Time and place linked in biological clock

Source: vroegevogels.vara.nl
Knowing at what time food can be found where or knowing which places are dangerous is crucial to mammals. But how does this work? Researchers of the university of Groningen have found some answers.
The biological clock plays a big part in the linking of time and place. The researchers have shown this in experiments with genetically modified mice, which they published in Current Biology.
Animals link time with place. They learn where water can be found in the dry season, or what places are to be avoided, due to predators. It was suspected that mammals use their biological clock to link place and time. Bees and birds also have this inner timing.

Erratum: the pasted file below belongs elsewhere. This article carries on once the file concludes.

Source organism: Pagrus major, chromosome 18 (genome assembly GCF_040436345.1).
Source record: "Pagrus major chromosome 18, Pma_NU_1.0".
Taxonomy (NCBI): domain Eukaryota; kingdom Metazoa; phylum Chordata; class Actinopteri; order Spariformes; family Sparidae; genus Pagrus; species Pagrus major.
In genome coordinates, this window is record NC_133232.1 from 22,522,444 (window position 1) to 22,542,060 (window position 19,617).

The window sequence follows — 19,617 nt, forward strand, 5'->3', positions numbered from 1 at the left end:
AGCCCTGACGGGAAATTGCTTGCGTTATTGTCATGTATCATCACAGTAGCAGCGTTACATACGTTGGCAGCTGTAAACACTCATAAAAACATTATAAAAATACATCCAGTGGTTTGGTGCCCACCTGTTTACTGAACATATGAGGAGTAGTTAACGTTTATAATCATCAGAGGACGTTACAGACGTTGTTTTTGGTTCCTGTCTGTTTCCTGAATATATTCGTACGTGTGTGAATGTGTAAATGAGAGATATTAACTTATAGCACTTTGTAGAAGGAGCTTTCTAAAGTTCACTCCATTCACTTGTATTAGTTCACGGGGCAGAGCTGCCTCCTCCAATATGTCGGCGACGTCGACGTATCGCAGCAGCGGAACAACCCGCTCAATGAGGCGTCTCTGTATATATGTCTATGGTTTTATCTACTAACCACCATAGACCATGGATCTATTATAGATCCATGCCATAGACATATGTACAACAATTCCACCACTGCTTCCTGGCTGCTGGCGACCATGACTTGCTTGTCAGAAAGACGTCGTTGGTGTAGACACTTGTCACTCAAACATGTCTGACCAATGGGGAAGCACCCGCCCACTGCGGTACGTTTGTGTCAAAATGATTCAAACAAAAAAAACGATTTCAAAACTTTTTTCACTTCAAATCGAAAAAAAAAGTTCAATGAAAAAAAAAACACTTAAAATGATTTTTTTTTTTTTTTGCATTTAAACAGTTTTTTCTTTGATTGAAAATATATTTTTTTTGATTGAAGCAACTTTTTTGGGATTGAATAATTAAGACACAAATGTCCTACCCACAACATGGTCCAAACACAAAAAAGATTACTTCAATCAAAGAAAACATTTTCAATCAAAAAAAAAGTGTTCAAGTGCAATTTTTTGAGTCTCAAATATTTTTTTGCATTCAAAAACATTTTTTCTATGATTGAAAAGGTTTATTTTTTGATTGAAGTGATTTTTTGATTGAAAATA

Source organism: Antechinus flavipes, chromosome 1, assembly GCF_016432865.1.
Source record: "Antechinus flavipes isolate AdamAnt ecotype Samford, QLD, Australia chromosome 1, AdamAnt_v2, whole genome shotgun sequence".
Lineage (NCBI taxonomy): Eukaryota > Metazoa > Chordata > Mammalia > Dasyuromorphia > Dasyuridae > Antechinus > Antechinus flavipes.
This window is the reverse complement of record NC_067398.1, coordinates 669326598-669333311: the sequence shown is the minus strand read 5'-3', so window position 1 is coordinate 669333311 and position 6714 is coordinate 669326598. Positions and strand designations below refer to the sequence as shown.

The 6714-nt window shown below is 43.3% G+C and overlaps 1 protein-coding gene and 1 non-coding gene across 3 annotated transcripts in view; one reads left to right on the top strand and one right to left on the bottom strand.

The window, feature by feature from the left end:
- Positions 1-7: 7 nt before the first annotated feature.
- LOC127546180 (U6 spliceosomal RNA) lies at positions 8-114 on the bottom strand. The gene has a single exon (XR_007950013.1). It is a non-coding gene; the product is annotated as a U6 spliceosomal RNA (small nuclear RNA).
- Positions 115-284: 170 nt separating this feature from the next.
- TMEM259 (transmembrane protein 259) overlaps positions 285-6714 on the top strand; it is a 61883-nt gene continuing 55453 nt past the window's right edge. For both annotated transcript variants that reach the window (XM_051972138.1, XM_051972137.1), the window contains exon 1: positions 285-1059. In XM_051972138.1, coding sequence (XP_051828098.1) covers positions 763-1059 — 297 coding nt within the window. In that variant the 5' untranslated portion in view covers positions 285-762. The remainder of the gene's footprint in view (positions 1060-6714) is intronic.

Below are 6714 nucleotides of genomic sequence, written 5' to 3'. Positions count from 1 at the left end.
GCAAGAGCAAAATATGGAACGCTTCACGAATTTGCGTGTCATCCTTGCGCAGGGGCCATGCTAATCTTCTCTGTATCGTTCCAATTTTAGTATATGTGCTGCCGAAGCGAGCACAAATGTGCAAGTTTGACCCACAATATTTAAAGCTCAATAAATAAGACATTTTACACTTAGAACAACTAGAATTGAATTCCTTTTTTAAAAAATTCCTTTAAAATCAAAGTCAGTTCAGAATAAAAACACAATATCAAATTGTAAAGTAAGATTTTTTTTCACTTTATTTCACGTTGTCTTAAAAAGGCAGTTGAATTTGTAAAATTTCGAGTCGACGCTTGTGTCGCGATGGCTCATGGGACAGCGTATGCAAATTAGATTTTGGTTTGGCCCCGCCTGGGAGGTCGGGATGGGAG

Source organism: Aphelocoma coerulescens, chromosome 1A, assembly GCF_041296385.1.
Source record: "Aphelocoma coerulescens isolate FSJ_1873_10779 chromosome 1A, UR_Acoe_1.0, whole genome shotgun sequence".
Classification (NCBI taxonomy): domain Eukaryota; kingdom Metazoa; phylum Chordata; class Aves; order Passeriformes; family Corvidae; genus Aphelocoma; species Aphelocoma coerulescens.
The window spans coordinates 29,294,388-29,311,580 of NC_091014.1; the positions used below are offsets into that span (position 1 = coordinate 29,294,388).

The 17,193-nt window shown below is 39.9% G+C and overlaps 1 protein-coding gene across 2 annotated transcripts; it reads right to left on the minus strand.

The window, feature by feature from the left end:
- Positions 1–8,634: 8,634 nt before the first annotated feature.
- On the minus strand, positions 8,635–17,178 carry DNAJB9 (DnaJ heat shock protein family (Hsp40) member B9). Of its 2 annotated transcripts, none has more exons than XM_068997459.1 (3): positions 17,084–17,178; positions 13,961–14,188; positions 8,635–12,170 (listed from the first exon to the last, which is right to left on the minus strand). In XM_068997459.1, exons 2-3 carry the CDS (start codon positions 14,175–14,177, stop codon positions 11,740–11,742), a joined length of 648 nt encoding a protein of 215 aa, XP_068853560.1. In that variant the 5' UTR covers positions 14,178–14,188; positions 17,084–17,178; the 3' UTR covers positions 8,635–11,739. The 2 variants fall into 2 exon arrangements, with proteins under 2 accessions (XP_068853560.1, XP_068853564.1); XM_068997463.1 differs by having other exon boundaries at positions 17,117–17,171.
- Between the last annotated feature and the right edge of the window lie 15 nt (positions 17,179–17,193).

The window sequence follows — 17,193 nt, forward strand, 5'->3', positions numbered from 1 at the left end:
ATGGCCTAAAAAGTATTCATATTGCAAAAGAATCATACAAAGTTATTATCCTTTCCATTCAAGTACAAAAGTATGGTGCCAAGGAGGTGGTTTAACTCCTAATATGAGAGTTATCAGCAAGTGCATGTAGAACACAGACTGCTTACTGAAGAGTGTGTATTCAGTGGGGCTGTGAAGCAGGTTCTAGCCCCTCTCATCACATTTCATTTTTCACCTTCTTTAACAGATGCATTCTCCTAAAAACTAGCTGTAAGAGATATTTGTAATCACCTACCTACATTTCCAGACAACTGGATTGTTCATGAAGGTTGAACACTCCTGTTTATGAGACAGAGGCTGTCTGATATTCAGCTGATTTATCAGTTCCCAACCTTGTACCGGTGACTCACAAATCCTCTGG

The hypothesis was tested with mice. A construction of three hallways was used. Food could be found at the end of each hallway. Depending on the time, a small electric shock was given together with the feed. The mice soon avoided retrieving the food around these times. But this was not the case with the group of mice that had their biological clocks switched off. To switch off the biological clock in a group of mice, researchers removed the genes that switch this clock on. The genetically modified mice that had to do without their bio rhythm, were incapable of retrieving the food at the right time. Thus researchers have proven that mammals use their biological clock in linking time and place.